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Apple Will Start Paying Back Taxes to Irish Government Next Month Amid Legal Battle With European Regulators

Apple will start paying 13 billion euros in back taxes to the Irish government from May, according to the Financial Times, nearly two years after the European Commission ruled that the company received illegal aid from the country that saw its tax bill significantly reduced over the past few decades.


As expected, the report states that Apple and the Irish government have reached an agreement to set up an escrow account to hold the money while both sides appeal the August 2016 ruling in Europe's highest court. Once the amount has been received in full, additional interest payments will be calculated.

Ireland's finance minister Paschal Donohoe today said the appeal process is likely to begin in the fall, according to Reuters.

Ireland is required to hold the funds in escrow until the legal process is completed, according to the report. Apple previously said the amount will be reported as restricted cash on its balance sheet once it begins making payments.

For background, the European Commission said the Irish government gave Apple unfair advantage between 1991 and 2007 by allowing the company to move income from the European market through two "non-resident" head office subsidiaries based in Ireland, but Apple says there are "fundamental errors" in the findings.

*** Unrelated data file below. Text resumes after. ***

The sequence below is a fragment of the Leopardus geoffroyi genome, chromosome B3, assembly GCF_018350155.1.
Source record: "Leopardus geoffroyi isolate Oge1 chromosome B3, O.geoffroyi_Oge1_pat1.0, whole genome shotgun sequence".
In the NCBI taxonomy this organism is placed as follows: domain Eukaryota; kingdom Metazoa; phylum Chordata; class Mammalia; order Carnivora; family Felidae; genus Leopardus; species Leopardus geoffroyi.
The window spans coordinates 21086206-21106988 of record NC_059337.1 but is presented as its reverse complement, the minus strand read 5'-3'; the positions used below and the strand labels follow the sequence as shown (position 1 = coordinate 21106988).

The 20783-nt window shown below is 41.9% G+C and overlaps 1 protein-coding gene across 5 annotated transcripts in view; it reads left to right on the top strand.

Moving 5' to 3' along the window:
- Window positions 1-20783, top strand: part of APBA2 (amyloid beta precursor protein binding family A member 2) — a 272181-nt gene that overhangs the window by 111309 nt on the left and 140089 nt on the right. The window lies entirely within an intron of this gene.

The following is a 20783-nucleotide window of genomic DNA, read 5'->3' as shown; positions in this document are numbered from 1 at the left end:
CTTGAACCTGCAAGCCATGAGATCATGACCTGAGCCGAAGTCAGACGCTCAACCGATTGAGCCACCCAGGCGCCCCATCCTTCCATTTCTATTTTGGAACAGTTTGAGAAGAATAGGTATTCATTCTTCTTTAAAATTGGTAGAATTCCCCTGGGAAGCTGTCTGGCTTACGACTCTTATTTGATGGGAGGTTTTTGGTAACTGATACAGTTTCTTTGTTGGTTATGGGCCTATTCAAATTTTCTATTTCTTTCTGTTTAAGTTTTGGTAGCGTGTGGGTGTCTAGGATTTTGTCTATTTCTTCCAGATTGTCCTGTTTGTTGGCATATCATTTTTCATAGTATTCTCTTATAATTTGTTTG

Apple CEO Tim Cook previously called the decision "total political crap" and said Apple pays all of the taxes it owes based on the laws of each country in which it operates. Likewise, the Irish government said it did not give favorable tax treatment to Apple and added that it "does not do deals with taxpayers."

Apple expects its appeal with the European Union's highest courts to take several years, but it is confident the European Commission's decision will be overturned, in which case the 13 billion euros would be returned to the company.

Note: Due to the political nature of the discussion regarding this topic, the discussion thread is located in our Politics, Religion, Social Issues forum. All forum members and site visitors are welcome to read and follow the thread, but posting is limited to forum members with at least 100 posts.



Top Rated Comments

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22 weeks ago
Good. I wonder if Timmy will tweet anything inspirational about that.
Rating: 19 Votes
22 weeks ago
"Apple CEO Tim Cook previously called the decision "total political crap ('//www.macrumors.com/2016/09/01/tim-cook-tax-total-political-crap/')" and said Apple pays all of the taxes it owes based on the laws of each country in which it operates"

Good old Tim Cook, the Chairman and CEO of Doublespeak. Yes, you do pay all of what you're "legally obligated" to pay but when you intentionally shift money around and extort "concessions" that's not paying your fair share. It's called tax evasion & tax avoidance.
Rating: 17 Votes
22 weeks ago

I wonder how this money will be spent once it's turned over. I'm sure some worthy cause. :rolleyes:


Yup. Likely ridiculous things like free health care, hospitals, roads, food programs, schools, and services.

I like Apple as much as the next macrumor visitor but this junk the big companies pull turns my stomach.

If the tax scheme is a convoluted mess of techniques involving an army of accountant and lawyers does it seem right to you? Are you afforded the same tricks and schemes?
Rating: 15 Votes
22 weeks ago

Are there not limits to how far back Apple can be held accountable?
1991, that was over 25 years ago.


Not every country has statutes of limitations, nor on every crime. Additionally, Apple has been a big tax evader; I hope they have to pay up for all the taxes they've tried to escape!
Rating: 15 Votes
22 weeks ago